TURN TO CHANNEL 3: ‘Final Fight 3’ puts up a good fight but falls short in the franchise
Like movies, there are often debates over whether or not sequels, and perhaps even other entries in a series, are better than the original. With younger gamers getting more and more intro retro titles, discovering old series for the first time, there is certainly a belief that a third installment of a game is better than the franchise’s debut, but is this way of thinking always correct?
Today on Turn to Channel 3, we put this notion to the test as we take to the streets of Metro City for “Final Fight 3,” the last “Final Fight” title on the Super Nintendo and definitely cause for debate within the annals of beat ‘em up history – is this the greatest “Final Fight” entry of all?
Let’s get to it!
“Final Fight 3” (SNES)
Don’t get me wrong, “Final Fight 3” has a pretty good soundtrack. My issue with it is that, at times, the audio can come across as kind of muffled. While this is more apparent with sound effects, the soundtrack itself just doesn’t seem as clear and crisp as you’d expect from the SNES.
Also – and I know this isn’t just me being nitpicky here – the soundtrack, while good, seems bland and generic in comparison to other “Final Fight” games as well as any other Capcom brawlers. In a way, this almost makes it seem like the developers and composers either believed it didn’t matter because this was the end and fans of the series would buy it anyway or (and we will touch upon this a bit more) this is leaning hard, too hard, to keep up with the competition, namely, the “Streets of Rage” series on the Sega Genesis.
The characters, enemies, and bosses are all the most detailed and well-done of the series, hands down, and while that’s certainly something to cheer for, the lack of originality and variety in level design most certainly is not. By 1995, cliché staples in beat ‘em ups were driven into the ground, but the fact that Capcom, of all companies, chose not to give “Final Fight” a different look for its SNES swan song is disappointing to say the least. The only level that has any kind of different look to it is the Chinatown level, which is, of course, quite brief.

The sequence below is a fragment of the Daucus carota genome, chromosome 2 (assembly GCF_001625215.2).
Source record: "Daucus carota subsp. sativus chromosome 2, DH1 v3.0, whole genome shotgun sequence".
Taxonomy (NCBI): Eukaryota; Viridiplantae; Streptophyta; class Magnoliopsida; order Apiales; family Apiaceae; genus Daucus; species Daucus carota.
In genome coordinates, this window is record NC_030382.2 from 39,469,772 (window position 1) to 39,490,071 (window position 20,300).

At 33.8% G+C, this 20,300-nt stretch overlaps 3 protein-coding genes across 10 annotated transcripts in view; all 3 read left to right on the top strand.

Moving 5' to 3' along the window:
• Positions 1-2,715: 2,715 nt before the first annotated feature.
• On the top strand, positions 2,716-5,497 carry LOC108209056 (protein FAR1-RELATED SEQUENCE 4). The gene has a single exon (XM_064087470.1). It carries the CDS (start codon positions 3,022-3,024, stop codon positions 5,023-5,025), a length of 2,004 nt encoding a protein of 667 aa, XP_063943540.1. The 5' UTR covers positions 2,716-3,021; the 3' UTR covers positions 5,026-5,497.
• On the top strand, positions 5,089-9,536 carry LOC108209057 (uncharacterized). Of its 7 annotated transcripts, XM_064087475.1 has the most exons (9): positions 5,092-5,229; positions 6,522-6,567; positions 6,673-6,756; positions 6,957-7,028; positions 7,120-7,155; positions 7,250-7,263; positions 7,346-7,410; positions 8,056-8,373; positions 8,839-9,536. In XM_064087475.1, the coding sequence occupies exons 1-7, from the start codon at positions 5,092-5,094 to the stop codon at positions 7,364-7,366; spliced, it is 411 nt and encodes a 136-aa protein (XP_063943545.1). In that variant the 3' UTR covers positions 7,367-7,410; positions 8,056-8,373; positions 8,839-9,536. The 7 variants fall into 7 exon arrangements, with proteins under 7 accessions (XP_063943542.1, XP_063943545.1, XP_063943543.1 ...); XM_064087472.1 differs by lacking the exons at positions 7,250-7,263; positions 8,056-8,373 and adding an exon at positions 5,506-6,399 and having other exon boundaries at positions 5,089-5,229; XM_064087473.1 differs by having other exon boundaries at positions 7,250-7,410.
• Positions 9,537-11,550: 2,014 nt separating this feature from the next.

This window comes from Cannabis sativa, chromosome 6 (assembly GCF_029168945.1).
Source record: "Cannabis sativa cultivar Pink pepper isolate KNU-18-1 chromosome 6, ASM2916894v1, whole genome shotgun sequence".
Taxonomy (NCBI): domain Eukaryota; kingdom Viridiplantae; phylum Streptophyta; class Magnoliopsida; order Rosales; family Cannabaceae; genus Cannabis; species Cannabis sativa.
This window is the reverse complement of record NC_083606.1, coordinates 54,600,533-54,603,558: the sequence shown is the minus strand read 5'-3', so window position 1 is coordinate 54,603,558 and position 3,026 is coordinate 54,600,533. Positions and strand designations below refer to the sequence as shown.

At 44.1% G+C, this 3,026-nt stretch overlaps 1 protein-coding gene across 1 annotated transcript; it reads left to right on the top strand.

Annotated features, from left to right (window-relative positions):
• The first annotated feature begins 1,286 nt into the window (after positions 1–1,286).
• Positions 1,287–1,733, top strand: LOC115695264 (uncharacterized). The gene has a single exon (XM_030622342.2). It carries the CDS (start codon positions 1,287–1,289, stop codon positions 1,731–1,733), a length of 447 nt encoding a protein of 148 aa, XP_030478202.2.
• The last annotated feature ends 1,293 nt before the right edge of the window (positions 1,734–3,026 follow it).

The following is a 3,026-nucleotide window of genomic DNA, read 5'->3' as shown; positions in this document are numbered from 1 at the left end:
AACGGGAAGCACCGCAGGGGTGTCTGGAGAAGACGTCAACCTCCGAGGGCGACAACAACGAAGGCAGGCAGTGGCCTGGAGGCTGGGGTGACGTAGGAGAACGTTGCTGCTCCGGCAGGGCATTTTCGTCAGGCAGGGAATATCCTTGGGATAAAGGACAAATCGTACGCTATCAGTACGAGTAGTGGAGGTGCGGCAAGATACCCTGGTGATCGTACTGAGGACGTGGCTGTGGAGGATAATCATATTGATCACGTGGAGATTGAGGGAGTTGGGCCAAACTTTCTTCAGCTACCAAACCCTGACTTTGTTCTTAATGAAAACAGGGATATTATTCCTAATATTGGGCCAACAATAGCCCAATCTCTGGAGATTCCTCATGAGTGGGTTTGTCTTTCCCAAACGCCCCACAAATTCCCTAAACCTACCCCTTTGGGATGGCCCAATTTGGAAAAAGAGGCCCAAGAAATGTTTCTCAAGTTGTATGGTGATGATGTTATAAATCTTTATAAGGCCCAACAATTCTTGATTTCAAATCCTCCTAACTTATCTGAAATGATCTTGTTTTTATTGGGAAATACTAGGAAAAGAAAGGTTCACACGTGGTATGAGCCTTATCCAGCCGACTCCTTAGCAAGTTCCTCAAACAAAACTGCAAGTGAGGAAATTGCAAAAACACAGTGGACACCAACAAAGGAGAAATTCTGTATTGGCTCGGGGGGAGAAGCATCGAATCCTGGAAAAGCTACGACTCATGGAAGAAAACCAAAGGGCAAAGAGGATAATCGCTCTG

In addition to the bland design, this is the first of many notes in which the direct copying to compete with “Streets of Rage” begins because a lot of the levels look oddly familiar if you are a fan of both series, and I am.
While the glaring use of branching paths is another “Streets of Rage” rip, the use of special moves is pretty cool, but it doesn’t change two very glaring issues with “Final Fight 3.” For starters, don’t expect to enjoy two-player co-op in this game unless somehow you really love playing a beat ‘em up with some of the worst lag in SNES history. The slowdown in a level filled with enemies and two players taking them all on further compounds the overall lameness this game has for blatantly ripping off its rival.
Secondly, you better put this game on hard difficulty because even normal has you breezing through bad guys and bosses with ease, and I think, deep down, many lovers of this genre of gaming want to be challenged, want to be frustrated by tough enemies and bosses, and not find themselves bored from mowing down level after level of them. The opportunity was there to make “Final Fight 3” the toughest, most badass entry in the series, but this is another example of developers being so tired of working on the SNES and wanting to just move on while cashing in on the longtime popularity of the series.
Speaking of cash grabs, just the cartridge alone for “Final Fight 3” will run you anywhere between $90-$100, with a complete copy soaring between $260-$300! I, for one, was a far bigger fan of “Final Fight 2” and don’t see how “Blatant Streets of Rage Rip-off 3” is worth that amount of money, with the only possible explanation being that not that many people bought it in 1995, probably because they played it before on the Sega Genesis.
Don’t get me wrong, “Final Fight 3” isn’t terrible, as long as you don’t go into it expecting much.
That does it for me. In June, we’re blasting into Contra Month, taking a look back at four entries in the franchise’s lush gaming history, so stay tuned for that, stay cool, and game on!